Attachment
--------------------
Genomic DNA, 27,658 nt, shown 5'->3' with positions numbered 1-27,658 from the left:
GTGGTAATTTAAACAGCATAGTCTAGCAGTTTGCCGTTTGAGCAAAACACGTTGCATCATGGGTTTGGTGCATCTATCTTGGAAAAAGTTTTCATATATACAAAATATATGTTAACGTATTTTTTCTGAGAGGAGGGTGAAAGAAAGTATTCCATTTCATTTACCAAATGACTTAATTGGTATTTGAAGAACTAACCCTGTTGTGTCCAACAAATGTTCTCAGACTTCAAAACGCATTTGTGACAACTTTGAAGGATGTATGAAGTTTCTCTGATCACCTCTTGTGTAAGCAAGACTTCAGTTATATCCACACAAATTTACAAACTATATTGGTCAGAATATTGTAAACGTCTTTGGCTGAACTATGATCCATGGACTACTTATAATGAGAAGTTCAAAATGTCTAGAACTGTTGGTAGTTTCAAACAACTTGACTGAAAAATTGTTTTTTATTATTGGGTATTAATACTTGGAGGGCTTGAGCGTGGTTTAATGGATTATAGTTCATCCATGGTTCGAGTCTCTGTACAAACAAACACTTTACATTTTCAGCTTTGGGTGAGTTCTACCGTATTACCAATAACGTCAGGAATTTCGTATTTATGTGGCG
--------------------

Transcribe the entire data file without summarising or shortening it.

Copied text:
Genomic DNA, 27,658 nt, shown 5'->3' with positions numbered 1-27,658 from the left:
GTGGTAATTTAAACAGCATAGTCTAGCAGTTTGCCGTTTGAGCAAAACACGTTGCATCATGGGTTTGGTGCATCTATCTTGGAAAAAGTTTTCATATATACAAAATATATGTTAACGTATTTTTTCTGAGAGGAGGGTGAAAGAAAGTATTCCATTTCATTTACCAAATGACTTAATTGGTATTTGAAGAACTAACCCTGTTGTGTCCAACAAATGTTCTCAGACTTCAAAACGCATTTGTGACAACTTTGAAGGATGTATGAAGTTTCTCTGATCACCTCTTGTGTAAGCAAGACTTCAGTTATATCCACACAAATTTACAAACTATATTGGTCAGAATATTGTAAACGTCTTTGGCTGAACTATGATCCATGGACTACTTATAATGAGAAGTTCAAAATGTCTAGAACTGTTGGTAGTTTCAAACAACTTGACTGAAAAATTGTTTTTTATTATTGGGTATTAATACTTGGAGGGCTTGAGCGTGGTTTAATGGATTATAGTTCATCCATGGTTCGAGTCTCTGTACAAACAAACACTTTACATTTTCAGCTTTGGGTGAGTTCTACCGTATTACCAATAACGTCAGGAATTTCGTATTTATGTGGCG